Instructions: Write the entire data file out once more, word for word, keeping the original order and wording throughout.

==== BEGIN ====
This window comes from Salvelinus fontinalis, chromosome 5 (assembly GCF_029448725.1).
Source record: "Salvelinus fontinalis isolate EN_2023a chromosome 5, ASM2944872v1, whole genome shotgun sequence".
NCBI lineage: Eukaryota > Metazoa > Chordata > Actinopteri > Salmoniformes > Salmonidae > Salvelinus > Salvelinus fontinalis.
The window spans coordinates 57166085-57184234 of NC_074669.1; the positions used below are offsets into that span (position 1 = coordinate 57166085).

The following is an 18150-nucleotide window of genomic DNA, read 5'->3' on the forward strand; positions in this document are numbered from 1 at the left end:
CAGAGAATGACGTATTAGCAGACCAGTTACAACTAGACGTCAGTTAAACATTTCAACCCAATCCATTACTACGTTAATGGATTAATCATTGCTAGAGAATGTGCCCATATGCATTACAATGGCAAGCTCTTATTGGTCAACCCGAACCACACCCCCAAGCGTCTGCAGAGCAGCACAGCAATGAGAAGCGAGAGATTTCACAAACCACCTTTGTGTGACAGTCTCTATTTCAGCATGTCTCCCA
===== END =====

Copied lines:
This window comes from Salvelinus fontinalis, chromosome 5 (assembly GCF_029448725.1).
Source record: "Salvelinus fontinalis isolate EN_2023a chromosome 5, ASM2944872v1, whole genome shotgun sequence".
NCBI lineage: Eukaryota > Metazoa > Chordata > Actinopteri > Salmoniformes > Salmonidae > Salvelinus > Salvelinus fontinalis.
The window spans coordinates 57166085-57184234 of NC_074669.1; the positions used below are offsets into that span (position 1 = coordinate 57166085).

The following is an 18150-nucleotide window of genomic DNA, read 5'->3' on the forward strand; positions in this document are numbered from 1 at the left end:
CAGAGAATGACGTATTAGCAGACCAGTTACAACTAGACGTCAGTTAAACATTTCAACCCAATCCATTACTACGTTAATGGATTAATCATTGCTAGAGAATGTGCCCATATGCATTACAATGGCAAGCTCTTATTGGTCAACCCGAACCACACCCCCAAGCGTCTGCAGAGCAGCACAGCAATGAGAAGCGAGAGATTTCACAAACCACCTTTGTGTGACAGTCTCTATTTCAGCATGTCTCCCA